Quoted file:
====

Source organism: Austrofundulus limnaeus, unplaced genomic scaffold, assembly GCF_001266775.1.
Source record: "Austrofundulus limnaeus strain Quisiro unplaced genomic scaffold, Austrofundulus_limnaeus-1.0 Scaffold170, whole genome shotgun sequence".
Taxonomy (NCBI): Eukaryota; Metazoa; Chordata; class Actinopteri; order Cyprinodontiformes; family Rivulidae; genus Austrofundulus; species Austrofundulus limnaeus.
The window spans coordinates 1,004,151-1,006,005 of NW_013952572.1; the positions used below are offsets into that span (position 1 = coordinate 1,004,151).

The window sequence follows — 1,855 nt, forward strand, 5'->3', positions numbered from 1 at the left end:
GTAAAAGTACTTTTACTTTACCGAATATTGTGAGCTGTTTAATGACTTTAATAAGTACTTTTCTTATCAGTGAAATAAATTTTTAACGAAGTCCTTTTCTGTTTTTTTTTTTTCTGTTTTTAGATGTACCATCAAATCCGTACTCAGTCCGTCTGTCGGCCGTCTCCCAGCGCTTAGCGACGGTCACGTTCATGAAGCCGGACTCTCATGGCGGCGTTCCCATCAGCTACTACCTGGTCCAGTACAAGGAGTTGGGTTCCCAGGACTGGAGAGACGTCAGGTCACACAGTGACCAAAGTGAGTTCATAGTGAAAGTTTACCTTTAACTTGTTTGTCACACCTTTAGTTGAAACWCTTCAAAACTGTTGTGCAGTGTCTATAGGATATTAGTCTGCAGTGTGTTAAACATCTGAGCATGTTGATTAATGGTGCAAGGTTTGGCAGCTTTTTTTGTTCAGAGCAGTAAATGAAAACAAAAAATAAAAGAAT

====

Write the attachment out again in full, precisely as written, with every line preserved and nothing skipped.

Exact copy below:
Source organism: Austrofundulus limnaeus, unplaced genomic scaffold, assembly GCF_001266775.1.
Source record: "Austrofundulus limnaeus strain Quisiro unplaced genomic scaffold, Austrofundulus_limnaeus-1.0 Scaffold170, whole genome shotgun sequence".
Taxonomy (NCBI): Eukaryota; Metazoa; Chordata; class Actinopteri; order Cyprinodontiformes; family Rivulidae; genus Austrofundulus; species Austrofundulus limnaeus.
The window spans coordinates 1,004,151-1,006,005 of NW_013952572.1; the positions used below are offsets into that span (position 1 = coordinate 1,004,151).

The window sequence follows — 1,855 nt, forward strand, 5'->3', positions numbered from 1 at the left end:
GTAAAAGTACTTTTACTTTACCGAATATTGTGAGCTGTTTAATGACTTTAATAAGTACTTTTCTTATCAGTGAAATAAATTTTTAACGAAGTCCTTTTCTGTTTTTTTTTTTTCTGTTTTTAGATGTACCATCAAATCCGTACTCAGTCCGTCTGTCGGCCGTCTCCCAGCGCTTAGCGACGGTCACGTTCATGAAGCCGGACTCTCATGGCGGCGTTCCCATCAGCTACTACCTGGTCCAGTACAAGGAGTTGGGTTCCCAGGACTGGAGAGACGTCAGGTCACACAGTGACCAAAGTGAGTTCATAGTGAAAGTTTACCTTTAACTTGTTTGTCACACCTTTAGTTGAAACWCTTCAAAACTGTTGTGCAGTGTCTATAGGATATTAGTCTGCAGTGTGTTAAACATCTGAGCATGTTGATTAATGGTGCAAGGTTTGGCAGCTTTTTTTGTTCAGAGCAGTAAATGAAAACAAAAAATAAAAGAAT